National Bank maintains countercyclical capital buffer for financial institutions at 0%
On 1 March 2022, the National Bank of Belgium (NBB) decided to maintain the countercyclical buffer rate (CCyB) at 0% for the second quarter of 2022. Belgian financial institutions are therefore not required to build additional buffers for the risks related to their supply of credit to the real economy in Belgium.
The NBB takes a decision on this issue every quarter, in accordance with its powers under the 2014 Banking Law. The countercyclical buffer is a temporary buffer that is built up during the upward phase of the credit cycle to ensure that banks have sufficient margin to cover credit losses during the downward phase of the credit cycle.
In March 2020, at the beginning of the pandemic, the NBB released this macroprudential capital buffer worth around € 1 billion in order to provide additional room for Belgian banks to (1) recognise, in a timely and conservative way, potential credit losses, (2) increase lending to the private sector and (3) finance moratoria and other debt restructuring solutions for viable borrowers experiencing temporary or more structural repayment problems with bank loans.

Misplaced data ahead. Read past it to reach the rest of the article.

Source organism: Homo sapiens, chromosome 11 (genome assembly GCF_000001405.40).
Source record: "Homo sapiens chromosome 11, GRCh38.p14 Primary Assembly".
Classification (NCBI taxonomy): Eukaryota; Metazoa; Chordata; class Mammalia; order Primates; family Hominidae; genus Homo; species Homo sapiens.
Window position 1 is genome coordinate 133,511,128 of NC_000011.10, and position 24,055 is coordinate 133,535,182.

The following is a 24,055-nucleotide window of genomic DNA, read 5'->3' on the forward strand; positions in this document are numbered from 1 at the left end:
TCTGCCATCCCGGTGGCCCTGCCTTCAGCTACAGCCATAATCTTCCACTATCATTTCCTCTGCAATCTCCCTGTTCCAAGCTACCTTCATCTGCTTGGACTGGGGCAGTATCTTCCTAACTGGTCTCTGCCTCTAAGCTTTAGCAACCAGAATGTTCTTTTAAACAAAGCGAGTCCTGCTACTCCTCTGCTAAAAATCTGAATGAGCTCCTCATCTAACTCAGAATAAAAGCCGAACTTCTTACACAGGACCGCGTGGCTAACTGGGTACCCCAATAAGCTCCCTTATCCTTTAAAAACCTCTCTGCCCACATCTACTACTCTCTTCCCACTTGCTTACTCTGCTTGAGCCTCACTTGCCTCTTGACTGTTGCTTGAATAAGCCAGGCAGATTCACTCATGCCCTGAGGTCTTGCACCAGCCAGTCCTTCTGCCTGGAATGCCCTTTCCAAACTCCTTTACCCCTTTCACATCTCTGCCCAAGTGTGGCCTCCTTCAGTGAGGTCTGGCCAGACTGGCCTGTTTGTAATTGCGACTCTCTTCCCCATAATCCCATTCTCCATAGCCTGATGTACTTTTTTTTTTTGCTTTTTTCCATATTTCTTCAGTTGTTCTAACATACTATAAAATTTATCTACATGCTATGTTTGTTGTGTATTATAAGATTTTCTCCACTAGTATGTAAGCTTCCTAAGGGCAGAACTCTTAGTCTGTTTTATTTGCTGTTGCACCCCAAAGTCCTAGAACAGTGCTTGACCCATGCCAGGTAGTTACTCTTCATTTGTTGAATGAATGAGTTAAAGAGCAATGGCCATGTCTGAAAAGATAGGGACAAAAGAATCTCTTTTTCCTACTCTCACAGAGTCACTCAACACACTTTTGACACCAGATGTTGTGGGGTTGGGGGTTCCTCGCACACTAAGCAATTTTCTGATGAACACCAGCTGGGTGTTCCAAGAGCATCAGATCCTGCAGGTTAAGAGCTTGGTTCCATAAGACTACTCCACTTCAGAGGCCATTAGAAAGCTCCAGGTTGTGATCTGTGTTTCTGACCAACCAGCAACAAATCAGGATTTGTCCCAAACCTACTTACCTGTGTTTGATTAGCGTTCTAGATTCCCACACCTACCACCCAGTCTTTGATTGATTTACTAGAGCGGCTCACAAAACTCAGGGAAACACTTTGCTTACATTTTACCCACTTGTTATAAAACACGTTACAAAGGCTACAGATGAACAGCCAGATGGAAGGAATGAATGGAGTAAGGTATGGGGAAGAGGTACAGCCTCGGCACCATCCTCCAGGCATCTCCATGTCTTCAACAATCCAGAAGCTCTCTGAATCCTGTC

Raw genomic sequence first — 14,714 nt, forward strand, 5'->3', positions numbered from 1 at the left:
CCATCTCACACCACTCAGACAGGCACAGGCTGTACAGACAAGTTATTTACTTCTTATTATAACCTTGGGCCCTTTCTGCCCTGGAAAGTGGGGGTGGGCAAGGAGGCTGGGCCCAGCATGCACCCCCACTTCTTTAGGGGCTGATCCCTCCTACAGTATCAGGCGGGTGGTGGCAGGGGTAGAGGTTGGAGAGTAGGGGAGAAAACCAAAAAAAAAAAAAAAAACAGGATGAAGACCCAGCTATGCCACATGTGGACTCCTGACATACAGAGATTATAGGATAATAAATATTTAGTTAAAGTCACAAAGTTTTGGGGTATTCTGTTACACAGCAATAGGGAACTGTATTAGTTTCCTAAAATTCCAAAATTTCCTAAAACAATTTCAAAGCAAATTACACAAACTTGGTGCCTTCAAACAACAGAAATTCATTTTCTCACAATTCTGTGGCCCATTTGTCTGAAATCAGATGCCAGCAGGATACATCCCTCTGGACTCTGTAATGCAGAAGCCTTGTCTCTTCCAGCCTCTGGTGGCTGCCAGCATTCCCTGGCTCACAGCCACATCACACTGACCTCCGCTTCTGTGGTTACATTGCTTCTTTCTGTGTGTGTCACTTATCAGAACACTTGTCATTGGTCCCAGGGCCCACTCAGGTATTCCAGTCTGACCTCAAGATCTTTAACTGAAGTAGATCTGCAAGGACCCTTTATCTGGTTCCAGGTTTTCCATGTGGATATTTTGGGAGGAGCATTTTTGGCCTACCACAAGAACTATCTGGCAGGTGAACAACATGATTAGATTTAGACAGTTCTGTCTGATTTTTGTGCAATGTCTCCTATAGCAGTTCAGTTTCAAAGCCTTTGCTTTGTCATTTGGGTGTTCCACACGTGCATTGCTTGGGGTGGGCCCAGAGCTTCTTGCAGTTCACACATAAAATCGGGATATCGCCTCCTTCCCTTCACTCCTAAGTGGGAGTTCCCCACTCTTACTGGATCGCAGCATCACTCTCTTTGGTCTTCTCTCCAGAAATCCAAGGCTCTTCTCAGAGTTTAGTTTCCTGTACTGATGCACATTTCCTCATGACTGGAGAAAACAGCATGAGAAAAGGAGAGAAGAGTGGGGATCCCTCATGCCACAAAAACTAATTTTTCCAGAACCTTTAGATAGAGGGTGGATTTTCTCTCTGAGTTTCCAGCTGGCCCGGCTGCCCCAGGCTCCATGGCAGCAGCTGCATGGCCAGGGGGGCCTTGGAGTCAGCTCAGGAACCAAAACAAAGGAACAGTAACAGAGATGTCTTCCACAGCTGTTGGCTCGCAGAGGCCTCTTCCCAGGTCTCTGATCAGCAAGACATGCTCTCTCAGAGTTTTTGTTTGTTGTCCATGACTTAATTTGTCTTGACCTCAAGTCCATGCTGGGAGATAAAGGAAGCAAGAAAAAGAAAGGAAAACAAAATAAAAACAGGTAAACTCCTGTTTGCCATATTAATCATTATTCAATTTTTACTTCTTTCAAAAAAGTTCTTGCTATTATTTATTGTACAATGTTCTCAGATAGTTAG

Over the first few weeks of 2022, the need for such support to help banks fulfill their critical role in an economic crisis seemed to have reduced significantly. At the same time, credit growth indicators showed renewed dynamism that was comparable to the situation in 2019 when the activation of the CCyB was first announced in Belgium. This would have called for a reactivation of the CCyB in the near future. Yet, given the current uncertainty regarding macro-financial developments, the NBB is currently adopting a wait-and-see approach.
The NBB will continue to monitor these developments closely in the coming weeks, including the economic and financial fall-out from the war in Ukraine, and will assess whether reactivating the countercyclical buffer in the third quarter is a realistic policy orientation.